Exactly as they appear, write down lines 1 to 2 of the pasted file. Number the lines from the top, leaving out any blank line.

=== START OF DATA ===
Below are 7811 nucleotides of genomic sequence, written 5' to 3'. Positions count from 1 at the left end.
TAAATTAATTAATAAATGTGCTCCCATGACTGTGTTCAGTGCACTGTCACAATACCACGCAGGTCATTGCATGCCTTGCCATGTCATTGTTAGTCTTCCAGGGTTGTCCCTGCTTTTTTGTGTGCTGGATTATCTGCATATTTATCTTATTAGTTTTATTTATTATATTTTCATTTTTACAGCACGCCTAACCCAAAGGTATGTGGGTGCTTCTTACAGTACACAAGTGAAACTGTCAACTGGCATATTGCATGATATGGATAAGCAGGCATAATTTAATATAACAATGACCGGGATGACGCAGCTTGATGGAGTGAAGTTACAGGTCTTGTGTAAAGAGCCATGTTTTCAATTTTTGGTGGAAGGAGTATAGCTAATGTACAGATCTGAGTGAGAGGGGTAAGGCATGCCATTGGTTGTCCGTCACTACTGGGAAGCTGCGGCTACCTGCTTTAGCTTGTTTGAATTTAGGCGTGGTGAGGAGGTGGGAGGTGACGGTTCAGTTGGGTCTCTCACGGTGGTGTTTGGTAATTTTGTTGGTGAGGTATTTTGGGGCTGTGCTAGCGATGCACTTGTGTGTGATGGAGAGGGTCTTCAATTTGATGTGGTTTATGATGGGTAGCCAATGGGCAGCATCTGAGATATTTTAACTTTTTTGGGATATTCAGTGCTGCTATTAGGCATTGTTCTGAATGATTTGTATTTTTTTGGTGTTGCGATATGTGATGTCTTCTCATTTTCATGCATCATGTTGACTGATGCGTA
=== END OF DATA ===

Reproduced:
Below are 7811 nucleotides of genomic sequence, written 5' to 3'. Positions count from 1 at the left end.
TAAATTAATTAATAAATGTGCTCCCATGACTGTGTTCAGTGCACTGTCACAATACCACGCAGGTCATTGCATGCCTTGCCATGTCATTGTTAGTCTTCCAGGGTTGTCCCTGCTTTTTTGTGTGCTGGATTATCTGCATATTTATCTTATTAGTTTTATTTATTATATTTTCATTTTTACAGCACGCCTAACCCAAAGGTATGTGGGTGCTTCTTACAGTACACAAGTGAAACTGTCAACTGGCATATTGCATGATATGGATAAGCAGGCATAATTTAATATAACAATGACCGGGATGACGCAGCTTGATGGAGTGAAGTTACAGGTCTTGTGTAAAGAGCCATGTTTTCAATTTTTGGTGGAAGGAGTATAGCTAATGTACAGATCTGAGTGAGAGGGGTAAGGCATGCCATTGGTTGTCCGTCACTACTGGGAAGCTGCGGCTACCTGCTTTAGCTTGTTTGAATTTAGGCGTGGTGAGGAGGTGGGAGGTGACGGTTCAGTTGGGTCTCTCACGGTGGTGTTTGGTAATTTTGTTGGTGAGGTATTTTGGGGCTGTGCTAGCGATGCACTTGTGTGTGATGGAGAGGGTCTTCAATTTGATGTGGTTTATGATGGGTAGCCAATGGGCAGCATCTGAGATATTTTAACTTTTTTGGGATATTCAGTGCTGCTATTAGGCATTGTTCTGAATGATTTGTATTTTTTTGGTGTTGCGATATGTGATGTCTTCTCATTTTCATGCATCATGTTGACTGATGCGTA